LC: Several people have inspired me at various stages in my research career. I was fortunate to have many positive role models to act as formal and informal mentors throughout the years, including my virology lecturer at UCC, Dr Martina Scallan, Prof Wendy Barclay at Imperial College London, and Prof Peter Palese at Icahn School of Medicine at Mount Sinai. The rise of science Twitter has also allowed me to identify new scientific role models such as Prof Akiko Iwasaki and Prof Erica Saphire. Obviously, there are many individuals who I admire for their beautiful science, openness for collaboration and sharing of reagents, as well as the ability to communicate research clearly and engage the community. With this in mind, I would have to mention Dr Jason McLellan and Dr Kizzmekia Corbett, both investigators who have played a central role in the development of vaccines against the novel coronavirus. Historically, I also had huge admiration for the research of Prof Ralph Steinman, who was awarded the Nobel Prize posthumously in 2011.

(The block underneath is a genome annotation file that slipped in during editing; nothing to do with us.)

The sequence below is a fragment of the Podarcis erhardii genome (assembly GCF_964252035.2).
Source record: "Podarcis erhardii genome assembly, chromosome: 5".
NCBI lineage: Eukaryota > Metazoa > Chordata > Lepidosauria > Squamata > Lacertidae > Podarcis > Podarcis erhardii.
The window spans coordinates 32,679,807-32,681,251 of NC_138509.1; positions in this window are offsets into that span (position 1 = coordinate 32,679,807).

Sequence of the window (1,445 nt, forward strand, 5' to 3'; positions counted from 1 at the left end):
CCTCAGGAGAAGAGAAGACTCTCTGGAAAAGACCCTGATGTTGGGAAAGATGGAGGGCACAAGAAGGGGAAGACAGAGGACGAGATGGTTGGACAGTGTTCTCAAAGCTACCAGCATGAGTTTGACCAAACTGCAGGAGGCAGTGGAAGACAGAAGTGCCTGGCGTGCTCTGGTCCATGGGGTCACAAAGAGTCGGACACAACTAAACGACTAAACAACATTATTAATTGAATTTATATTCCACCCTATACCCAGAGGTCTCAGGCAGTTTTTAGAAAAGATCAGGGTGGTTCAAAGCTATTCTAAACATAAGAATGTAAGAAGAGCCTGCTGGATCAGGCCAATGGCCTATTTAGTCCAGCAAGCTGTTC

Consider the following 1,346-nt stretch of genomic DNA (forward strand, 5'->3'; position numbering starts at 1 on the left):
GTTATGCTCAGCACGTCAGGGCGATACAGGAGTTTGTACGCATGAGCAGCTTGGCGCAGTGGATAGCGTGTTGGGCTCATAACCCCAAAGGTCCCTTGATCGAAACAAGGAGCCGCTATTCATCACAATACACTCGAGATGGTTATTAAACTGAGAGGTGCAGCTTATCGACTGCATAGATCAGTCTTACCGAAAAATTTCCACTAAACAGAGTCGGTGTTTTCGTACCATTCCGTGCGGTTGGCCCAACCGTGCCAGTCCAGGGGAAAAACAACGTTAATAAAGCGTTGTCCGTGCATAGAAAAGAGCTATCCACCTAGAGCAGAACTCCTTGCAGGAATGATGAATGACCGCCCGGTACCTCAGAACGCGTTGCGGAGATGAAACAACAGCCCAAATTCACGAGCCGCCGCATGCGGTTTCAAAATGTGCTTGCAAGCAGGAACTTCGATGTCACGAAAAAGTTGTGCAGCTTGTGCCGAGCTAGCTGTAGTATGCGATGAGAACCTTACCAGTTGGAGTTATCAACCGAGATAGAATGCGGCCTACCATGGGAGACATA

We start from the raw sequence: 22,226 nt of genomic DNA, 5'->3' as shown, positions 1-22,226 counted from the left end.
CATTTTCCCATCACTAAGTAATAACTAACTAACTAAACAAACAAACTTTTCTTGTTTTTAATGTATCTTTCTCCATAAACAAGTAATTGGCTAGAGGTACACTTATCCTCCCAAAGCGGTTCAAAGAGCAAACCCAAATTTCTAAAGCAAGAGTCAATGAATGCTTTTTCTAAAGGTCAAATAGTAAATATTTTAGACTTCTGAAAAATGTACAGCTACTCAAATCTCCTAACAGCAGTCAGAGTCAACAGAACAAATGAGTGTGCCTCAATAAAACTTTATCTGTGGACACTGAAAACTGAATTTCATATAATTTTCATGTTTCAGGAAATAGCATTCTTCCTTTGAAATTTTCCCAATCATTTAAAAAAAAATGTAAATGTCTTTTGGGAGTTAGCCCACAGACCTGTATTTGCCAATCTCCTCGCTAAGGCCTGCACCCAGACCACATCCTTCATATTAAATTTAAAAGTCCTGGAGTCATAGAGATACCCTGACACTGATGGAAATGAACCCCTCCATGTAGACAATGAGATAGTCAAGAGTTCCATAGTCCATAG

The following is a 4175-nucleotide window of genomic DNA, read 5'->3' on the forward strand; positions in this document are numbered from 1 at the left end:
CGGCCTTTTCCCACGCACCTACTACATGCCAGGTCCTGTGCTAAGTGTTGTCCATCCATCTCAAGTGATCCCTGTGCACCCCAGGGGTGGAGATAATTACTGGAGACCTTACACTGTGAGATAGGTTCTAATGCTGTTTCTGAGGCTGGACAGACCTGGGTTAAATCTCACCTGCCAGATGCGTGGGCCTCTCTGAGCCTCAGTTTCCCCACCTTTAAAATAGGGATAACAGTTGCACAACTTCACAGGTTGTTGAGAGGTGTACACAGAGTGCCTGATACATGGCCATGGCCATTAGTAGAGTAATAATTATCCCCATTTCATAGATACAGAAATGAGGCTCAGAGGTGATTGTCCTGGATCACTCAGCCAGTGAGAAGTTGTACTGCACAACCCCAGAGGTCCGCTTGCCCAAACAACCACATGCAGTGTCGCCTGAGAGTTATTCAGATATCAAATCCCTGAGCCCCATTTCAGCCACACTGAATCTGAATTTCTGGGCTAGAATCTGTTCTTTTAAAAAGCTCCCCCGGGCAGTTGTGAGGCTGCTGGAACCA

BR: What advice would you give to women looking to pursue a career in science?
LC: I think my advice would be the same for anyone interested in pursuing a scientific career: if science excites you, or drives your curiosity, then don’t let anything hold you back. Despite all of the challenges, there are many wonderfully supportive and kind people in science who will encourage you. The opportunity to have a career where you learn every day, and the possibility that your research could contribute to society or save lives, is just wonderful. In addition, there are now many different career paths opening up for science graduates, from policy to engagement, education, funding, research, industry, and patent law. Studying science is not limited to academia.